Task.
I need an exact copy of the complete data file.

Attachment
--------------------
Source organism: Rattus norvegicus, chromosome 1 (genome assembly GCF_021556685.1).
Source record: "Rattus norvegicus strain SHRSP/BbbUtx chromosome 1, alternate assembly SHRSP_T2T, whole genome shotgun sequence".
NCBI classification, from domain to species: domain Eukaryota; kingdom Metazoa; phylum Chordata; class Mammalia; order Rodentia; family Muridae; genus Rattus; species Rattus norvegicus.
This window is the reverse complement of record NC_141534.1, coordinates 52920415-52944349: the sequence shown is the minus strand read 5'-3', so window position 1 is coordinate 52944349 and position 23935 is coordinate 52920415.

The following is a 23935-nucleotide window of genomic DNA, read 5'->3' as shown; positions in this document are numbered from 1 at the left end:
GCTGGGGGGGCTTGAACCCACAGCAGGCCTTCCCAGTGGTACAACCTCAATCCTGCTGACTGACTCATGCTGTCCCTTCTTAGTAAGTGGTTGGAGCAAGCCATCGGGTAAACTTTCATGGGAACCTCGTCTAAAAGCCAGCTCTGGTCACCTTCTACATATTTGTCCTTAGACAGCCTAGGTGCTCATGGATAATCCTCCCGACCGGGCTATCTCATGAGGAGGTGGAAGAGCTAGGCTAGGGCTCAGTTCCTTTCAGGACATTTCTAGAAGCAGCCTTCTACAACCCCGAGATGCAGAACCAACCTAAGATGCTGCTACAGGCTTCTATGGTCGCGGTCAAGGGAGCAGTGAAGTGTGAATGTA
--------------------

Source organism: Rattus norvegicus, chromosome 1 (genome assembly GCF_021556685.1).
Source record: "Rattus norvegicus strain SHRSP/BbbUtx chromosome 1, alternate assembly SHRSP_T2T, whole genome shotgun sequence".
NCBI classification, from domain to species: domain Eukaryota; kingdom Metazoa; phylum Chordata; class Mammalia; order Rodentia; family Muridae; genus Rattus; species Rattus norvegicus.
This window is the reverse complement of record NC_141534.1, coordinates 52920415-52944349: the sequence shown is the minus strand read 5'-3', so window position 1 is coordinate 52944349 and position 23935 is coordinate 52920415.

The following is a 23935-nucleotide window of genomic DNA, read 5'->3' as shown; positions in this document are numbered from 1 at the left end:
GCTGGGGGGGCTTGAACCCACAGCAGGCCTTCCCAGTGGTACAACCTCAATCCTGCTGACTGACTCATGCTGTCCCTTCTTAGTAAGTGGTTGGAGCAAGCCATCGGGTAAACTTTCATGGGAACCTCGTCTAAAAGCCAGCTCTGGTCACCTTCTACATATTTGTCCTTAGACAGCCTAGGTGCTCATGGATAATCCTCCCGACCGGGCTATCTCATGAGGAGGTGGAAGAGCTAGGCTAGGGCTCAGTTCCTTTCAGGACATTTCTAGAAGCAGCCTTCTACAACCCCGAGATGCAGAACCAACCTAAGATGCTGCTACAGGCTTCTATGGTCGCGGTCAAGGGAGCAGTGAAGTGTGAATGTA